Once we know that product will be regulated as a “dietary supplement,” we generally focus on two sets of legal rules relevant to marketing: (1) rules governing claims that can be made regarding the product, and (2) rules governing labeling for the product.

Claims come in four basic varieties:

  • structure/function claims
  • disease claims
  • health claims and qualified health claims
  • nutrient content claims.

Basically, dietary supplements cannot make “disease” claims (for example: “this supplement shrinks tumors”). Dietary supplements that make disease claims will be regulated by the FDA as drugs.

Dietary supplements can make “structure/function” claims (for example, “calcium builds strong bones”). A structure/function claim describes the product’s role in maintaining the “structure or function of the body,” or “general well-being.”

Labeling rules are detailed. Depending on the ingredients, different rules come into play. For example, one of these rules provides that the “principal display panel”—the main panel for the supplement—must provide a “statement of identity” for the product.

The Federal Trade Commission (“FTC”) has overlapping jurisdiction with the federal Food and Drug Administration (“FDA”), and focuses more on whether advertising is truthful, or false and misleading. Thus, it is important to respect nuanced labeling rules, including those regarding the statement of the identity

The main problem with dietary supplements is that the manufacturer determines what mixtures of supplements can be used, how much of each supplement is added and what is an acceptable, safe amount for consumers. Some products can contain a combination of ingredients that differ from the original supplement. Inadequate labeling and false advertising is another major issue.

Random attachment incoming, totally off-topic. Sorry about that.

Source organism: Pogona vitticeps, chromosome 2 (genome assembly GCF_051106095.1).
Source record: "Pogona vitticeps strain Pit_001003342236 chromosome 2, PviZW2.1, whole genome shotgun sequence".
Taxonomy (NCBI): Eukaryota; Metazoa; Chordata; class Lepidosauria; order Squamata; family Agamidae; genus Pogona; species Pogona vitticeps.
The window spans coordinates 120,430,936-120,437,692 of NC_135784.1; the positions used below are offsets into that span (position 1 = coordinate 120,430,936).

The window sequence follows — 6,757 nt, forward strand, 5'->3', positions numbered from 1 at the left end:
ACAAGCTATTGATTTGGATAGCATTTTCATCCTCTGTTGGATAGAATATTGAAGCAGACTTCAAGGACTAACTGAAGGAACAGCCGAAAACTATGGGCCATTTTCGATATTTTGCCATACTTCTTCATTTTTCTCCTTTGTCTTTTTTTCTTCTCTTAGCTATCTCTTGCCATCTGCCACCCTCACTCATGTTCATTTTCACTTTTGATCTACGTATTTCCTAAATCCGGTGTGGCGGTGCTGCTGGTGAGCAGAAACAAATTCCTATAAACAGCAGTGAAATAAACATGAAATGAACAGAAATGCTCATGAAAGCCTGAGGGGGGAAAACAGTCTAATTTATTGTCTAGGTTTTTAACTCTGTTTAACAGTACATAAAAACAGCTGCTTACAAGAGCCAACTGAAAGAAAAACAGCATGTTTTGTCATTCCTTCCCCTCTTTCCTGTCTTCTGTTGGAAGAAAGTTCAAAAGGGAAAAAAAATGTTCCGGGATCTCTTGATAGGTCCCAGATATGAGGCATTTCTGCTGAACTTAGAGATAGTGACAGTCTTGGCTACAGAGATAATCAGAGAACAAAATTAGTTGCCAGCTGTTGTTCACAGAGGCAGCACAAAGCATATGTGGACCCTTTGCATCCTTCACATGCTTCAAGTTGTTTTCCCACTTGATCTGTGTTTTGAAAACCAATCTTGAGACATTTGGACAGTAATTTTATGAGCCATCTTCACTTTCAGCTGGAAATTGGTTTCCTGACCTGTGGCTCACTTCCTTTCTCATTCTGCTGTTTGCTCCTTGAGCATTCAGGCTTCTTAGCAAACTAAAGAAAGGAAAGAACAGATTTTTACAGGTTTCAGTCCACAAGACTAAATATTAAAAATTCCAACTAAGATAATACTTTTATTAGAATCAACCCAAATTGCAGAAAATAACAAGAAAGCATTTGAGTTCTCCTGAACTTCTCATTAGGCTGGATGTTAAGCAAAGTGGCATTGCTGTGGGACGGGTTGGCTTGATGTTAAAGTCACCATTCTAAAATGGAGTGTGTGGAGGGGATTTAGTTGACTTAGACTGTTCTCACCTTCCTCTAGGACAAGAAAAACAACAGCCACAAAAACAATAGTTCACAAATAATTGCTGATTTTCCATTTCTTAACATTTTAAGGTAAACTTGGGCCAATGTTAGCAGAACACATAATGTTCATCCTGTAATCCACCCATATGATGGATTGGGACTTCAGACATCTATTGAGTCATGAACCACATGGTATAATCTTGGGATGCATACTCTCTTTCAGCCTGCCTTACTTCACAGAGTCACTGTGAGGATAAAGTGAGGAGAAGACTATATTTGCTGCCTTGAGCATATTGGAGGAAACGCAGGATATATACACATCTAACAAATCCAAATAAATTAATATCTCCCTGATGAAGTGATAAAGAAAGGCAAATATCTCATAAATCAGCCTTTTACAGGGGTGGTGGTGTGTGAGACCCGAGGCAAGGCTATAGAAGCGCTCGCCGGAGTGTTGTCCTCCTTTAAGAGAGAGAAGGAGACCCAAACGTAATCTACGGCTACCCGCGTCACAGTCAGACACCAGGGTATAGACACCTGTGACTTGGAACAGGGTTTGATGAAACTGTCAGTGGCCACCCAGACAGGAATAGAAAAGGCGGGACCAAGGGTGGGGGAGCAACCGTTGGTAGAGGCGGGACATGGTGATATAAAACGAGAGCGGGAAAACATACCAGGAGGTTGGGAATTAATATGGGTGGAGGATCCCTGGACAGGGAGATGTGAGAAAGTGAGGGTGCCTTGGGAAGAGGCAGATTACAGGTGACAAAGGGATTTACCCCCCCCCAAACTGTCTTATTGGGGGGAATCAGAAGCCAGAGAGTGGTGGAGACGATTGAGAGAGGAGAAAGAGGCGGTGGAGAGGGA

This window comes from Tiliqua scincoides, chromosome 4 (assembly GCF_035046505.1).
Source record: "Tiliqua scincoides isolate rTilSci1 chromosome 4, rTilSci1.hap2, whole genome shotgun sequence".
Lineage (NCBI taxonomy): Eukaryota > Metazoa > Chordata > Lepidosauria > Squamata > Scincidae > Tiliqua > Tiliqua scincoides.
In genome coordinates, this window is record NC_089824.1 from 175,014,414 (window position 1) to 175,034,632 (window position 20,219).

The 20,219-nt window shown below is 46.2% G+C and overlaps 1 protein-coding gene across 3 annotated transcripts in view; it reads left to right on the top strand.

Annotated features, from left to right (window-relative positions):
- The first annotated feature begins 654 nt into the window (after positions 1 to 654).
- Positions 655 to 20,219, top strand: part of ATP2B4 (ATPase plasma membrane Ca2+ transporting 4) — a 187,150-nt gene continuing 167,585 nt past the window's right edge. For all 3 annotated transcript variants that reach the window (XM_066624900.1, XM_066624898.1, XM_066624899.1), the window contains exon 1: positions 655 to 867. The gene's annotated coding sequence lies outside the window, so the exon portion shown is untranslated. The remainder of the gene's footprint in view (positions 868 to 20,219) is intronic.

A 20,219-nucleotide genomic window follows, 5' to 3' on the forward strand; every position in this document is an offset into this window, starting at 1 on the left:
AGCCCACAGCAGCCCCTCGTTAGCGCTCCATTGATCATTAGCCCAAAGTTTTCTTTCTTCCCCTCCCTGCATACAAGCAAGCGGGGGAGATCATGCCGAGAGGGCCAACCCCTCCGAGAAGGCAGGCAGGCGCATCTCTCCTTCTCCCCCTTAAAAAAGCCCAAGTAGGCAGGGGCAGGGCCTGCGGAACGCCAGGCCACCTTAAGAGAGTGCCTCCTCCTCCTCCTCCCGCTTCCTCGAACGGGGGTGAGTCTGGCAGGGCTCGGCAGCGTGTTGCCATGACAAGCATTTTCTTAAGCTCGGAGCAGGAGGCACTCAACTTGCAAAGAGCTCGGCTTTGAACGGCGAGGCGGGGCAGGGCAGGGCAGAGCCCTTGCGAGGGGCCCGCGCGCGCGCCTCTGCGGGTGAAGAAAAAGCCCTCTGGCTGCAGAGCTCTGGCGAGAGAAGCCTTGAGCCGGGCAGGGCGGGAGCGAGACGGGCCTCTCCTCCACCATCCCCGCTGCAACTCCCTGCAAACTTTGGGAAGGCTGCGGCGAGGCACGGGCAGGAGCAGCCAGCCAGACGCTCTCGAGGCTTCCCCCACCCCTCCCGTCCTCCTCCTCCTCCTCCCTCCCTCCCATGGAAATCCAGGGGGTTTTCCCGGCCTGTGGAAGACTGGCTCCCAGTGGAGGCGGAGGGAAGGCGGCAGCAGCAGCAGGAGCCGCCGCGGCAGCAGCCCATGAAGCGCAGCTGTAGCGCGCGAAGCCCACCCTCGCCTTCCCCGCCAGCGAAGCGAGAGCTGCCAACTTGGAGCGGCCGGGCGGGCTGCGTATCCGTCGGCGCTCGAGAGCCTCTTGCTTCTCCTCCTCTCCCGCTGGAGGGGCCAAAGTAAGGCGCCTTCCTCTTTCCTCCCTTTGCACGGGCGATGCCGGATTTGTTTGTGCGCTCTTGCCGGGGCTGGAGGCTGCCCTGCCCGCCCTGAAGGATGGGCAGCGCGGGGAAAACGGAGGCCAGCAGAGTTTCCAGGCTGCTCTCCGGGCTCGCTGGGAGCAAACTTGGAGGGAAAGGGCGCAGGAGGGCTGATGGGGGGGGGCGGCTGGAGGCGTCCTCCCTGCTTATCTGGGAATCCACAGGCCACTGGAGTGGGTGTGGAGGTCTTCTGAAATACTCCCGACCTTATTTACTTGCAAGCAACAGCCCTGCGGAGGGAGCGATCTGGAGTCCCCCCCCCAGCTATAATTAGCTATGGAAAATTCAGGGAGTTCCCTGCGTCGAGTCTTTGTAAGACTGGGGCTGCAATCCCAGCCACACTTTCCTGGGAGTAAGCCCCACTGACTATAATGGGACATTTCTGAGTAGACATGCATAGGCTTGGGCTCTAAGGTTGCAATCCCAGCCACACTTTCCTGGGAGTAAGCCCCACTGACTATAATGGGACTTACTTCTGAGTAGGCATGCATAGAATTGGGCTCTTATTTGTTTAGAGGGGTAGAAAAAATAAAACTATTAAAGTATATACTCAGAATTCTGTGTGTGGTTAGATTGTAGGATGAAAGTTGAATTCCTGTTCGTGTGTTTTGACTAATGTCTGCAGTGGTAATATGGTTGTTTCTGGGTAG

Innovative new companies on the sports supplement scene are choosing J. Clark Baird for their legal counsel. Trailblazers in the supplement industry have insured their companies’ futures by retaining J. Clark Baird. Whether you produce pro-steroids, energy drinks, bulk powders, multi-vitamins, or complex proprietary blends, J. Clark Baird can assist you. Don’t let your company “fly blind” any longer: protect your company and your products!!!!

Our Supplement Law services include:

  • Advising on the classification of products as dietary supplements
  • Advising on all aspects of labeling and advertising in compliance with FDA and FTC requirements
  • Counseling on compliance issues relating to good manufacturing practices, record keeping, product recalls, market withdrawals and FDA inspections
  • Developing permitted product claims with respect to structure/function and disease claims
  • Filing 403(r)(6) Notifications to the FDA for Statements of Nutritional Support
  • Providing New Dietary Ingredient (NDI) and Old Dietary Ingredient (ODI) opinions
  • Preparing and Filing New Dietary Ingredient Notifications
  • Developing and implementing key marketing strategies such as “Third Party Literature” (under section 5 of DSHEA), that may be used to substantiate disease/drug claims
  • Providing guidance on safety testing of dietary supplements including toxicology, carcinogenic and sample testing
  • Defending against FDA and FTC enforcement actions

We can review or prepare labels and advise your company regarding products requiring FDA/FTC-compliant labeling such as dietary supplements, nutraceuticals, or cosmetics. We will assist with FDA compliance regarding foods, dietary supplements, drugs, or medical devices. We can determine whether product names and claims cause the product to meet the FDCA definition of “drugs” by making implied disease claims (versus allowed structure/function claims). We can review client’s evidence of substantiation of claims in light of federal and state substantiation requirements, and draft compliant disclaimers. In addition, we can provide legal review & advice relating to Marketing Materials (including brochures and main website) in light of FDA and FTC issues concerning claims, testimonials & endorsements.